The traditional blast beat is a single-stroke roll alternating between the snare drum and kick drum. The ride hand is usually playing in unison with the kick drum. [9] The traditional blast beat is structurally very similar to the skank beat, which can be regarded as a predecessor and a half time variation of the traditional blast beat. The skank beat originated in the early punk and thrash metal scene as a drum beat for extreme music. The skank beat is similar to the blast beat as it alternates between the kick and the snare, with the difference that the ride hand plays notes in unison with both kick and snare. A skank beat is in other words a sped up 2/4 rock or polka beat. In the US the skank beat was early on also referred to as the "Slayer" or "thrash" beat due to its popularity among thrash metal bands such as Slayer. [15]

The bomb blast is essentially a combination of blast beat and double bass drumming. When measured in 16th notes a bomb blast consists of 8th notes on the snare played above a 16th notes kick drum line. Most drummers play this beat by leading with the snare, while the traditional blast beat is usually led with the kick. The bomb blast became popular among 1990s death metal bands such as Cannibal Corpse, which is why the bomb blast is also referred to as the "Cannibal" blast. [16]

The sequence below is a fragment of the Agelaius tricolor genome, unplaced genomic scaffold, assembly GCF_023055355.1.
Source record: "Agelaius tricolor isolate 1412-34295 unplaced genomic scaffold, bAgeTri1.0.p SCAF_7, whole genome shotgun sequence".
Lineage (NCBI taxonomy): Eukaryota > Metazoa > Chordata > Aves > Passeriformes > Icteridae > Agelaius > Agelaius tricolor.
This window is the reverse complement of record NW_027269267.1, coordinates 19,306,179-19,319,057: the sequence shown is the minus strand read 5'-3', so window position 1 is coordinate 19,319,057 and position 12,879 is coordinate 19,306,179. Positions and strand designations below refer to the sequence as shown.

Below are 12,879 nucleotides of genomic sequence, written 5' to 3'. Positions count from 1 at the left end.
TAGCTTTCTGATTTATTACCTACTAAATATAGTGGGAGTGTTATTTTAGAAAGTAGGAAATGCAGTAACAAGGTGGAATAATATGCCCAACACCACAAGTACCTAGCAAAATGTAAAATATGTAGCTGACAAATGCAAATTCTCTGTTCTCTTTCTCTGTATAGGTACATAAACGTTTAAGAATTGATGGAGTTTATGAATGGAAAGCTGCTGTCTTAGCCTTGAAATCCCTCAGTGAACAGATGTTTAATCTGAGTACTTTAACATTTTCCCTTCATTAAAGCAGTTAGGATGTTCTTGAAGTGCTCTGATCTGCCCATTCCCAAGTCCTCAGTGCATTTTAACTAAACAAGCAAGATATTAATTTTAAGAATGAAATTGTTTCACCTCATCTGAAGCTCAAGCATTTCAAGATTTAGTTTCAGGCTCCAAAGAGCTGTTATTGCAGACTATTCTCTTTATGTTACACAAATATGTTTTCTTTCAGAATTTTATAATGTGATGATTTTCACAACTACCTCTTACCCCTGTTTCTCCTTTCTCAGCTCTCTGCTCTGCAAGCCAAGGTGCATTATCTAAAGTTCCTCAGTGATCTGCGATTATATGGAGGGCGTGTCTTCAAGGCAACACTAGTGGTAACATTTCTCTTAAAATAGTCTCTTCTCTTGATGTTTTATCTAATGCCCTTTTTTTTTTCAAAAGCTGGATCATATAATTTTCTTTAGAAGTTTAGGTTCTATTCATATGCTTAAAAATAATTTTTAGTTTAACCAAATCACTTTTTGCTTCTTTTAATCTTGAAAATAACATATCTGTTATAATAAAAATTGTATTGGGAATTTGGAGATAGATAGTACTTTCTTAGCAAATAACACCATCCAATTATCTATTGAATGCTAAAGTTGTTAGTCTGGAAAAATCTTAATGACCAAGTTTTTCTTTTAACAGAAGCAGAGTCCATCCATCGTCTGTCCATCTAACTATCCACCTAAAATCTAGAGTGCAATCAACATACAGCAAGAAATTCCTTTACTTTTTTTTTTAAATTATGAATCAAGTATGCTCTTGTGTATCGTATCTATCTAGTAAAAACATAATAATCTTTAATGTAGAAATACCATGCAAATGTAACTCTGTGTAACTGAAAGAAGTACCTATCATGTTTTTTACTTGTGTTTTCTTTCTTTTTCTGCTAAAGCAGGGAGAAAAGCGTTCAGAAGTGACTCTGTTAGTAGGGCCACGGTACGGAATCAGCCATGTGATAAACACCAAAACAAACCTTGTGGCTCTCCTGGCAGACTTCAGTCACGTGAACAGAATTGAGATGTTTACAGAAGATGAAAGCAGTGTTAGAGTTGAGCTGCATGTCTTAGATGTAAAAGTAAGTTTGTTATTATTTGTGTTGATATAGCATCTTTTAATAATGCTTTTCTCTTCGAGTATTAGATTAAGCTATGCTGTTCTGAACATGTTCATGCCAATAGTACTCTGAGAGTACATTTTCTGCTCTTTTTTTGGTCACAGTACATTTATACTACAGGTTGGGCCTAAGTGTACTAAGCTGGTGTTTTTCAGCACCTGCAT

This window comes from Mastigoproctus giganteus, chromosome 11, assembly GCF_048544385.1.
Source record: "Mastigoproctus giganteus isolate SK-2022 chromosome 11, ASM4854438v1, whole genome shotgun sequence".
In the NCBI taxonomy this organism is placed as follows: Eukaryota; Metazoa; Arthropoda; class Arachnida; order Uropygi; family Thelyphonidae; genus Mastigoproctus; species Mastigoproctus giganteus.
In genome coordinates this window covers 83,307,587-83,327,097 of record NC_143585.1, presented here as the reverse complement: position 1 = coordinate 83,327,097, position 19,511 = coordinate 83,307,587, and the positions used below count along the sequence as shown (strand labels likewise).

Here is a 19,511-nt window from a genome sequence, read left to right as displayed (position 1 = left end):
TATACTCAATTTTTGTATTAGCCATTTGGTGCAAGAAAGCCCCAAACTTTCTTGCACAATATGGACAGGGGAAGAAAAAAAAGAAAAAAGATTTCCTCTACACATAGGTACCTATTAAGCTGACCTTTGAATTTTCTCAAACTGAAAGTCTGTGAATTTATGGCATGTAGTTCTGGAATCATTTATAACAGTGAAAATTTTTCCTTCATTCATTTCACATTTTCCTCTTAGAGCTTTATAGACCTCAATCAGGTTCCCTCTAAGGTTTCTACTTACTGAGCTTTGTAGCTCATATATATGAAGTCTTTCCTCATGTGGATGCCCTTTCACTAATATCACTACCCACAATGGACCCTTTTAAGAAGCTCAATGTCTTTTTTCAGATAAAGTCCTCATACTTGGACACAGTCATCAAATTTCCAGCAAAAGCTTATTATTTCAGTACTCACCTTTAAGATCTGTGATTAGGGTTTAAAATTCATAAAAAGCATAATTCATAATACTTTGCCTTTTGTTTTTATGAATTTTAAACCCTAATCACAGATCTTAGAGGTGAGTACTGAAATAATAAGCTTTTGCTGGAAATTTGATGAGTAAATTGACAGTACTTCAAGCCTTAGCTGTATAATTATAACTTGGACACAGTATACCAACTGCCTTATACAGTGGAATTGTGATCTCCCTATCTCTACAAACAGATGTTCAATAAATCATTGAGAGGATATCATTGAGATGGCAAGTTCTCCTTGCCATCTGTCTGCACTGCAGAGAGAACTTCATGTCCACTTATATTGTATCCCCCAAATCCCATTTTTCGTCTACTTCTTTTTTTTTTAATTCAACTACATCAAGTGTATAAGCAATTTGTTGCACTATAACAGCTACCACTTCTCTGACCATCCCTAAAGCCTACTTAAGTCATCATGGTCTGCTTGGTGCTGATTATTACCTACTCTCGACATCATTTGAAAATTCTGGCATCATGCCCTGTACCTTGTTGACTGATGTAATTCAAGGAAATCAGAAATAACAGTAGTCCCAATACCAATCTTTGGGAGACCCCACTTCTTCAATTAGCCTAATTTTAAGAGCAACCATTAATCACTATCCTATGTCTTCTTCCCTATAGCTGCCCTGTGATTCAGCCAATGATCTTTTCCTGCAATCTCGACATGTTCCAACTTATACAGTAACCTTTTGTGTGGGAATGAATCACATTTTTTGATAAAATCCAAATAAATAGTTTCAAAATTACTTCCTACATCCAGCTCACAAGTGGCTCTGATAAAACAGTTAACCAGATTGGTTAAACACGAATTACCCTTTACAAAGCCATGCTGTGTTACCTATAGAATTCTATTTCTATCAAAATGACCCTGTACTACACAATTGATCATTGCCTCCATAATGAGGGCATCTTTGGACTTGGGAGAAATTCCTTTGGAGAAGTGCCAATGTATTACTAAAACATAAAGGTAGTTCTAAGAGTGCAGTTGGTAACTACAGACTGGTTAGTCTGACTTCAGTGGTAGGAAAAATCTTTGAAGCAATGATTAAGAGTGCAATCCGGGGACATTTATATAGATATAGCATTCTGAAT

The hammer blast is played with the kick and snare in unison. Instead of playing 8th notes kick and snare in alternation and thus creating a 16th notes roll, the hammer blast is played as a straight 8th notes roll on the kick and snare simultaneously. The advantage of the hammer blast is that only one fast hand is needed, which usually is the drummer's leading hand (right for right-handed and left for left-handed). If the weaker hand can't keep up with the 8th notes snare line, it can play quarter notes. The kick drum line can be played with one foot as well as a two-footed economy blast. When played at an extremely fast tempo, the hammer blast can be referred to as a "hyper blast". The hammer blast became popular in death metal music of the early 1990s. [17]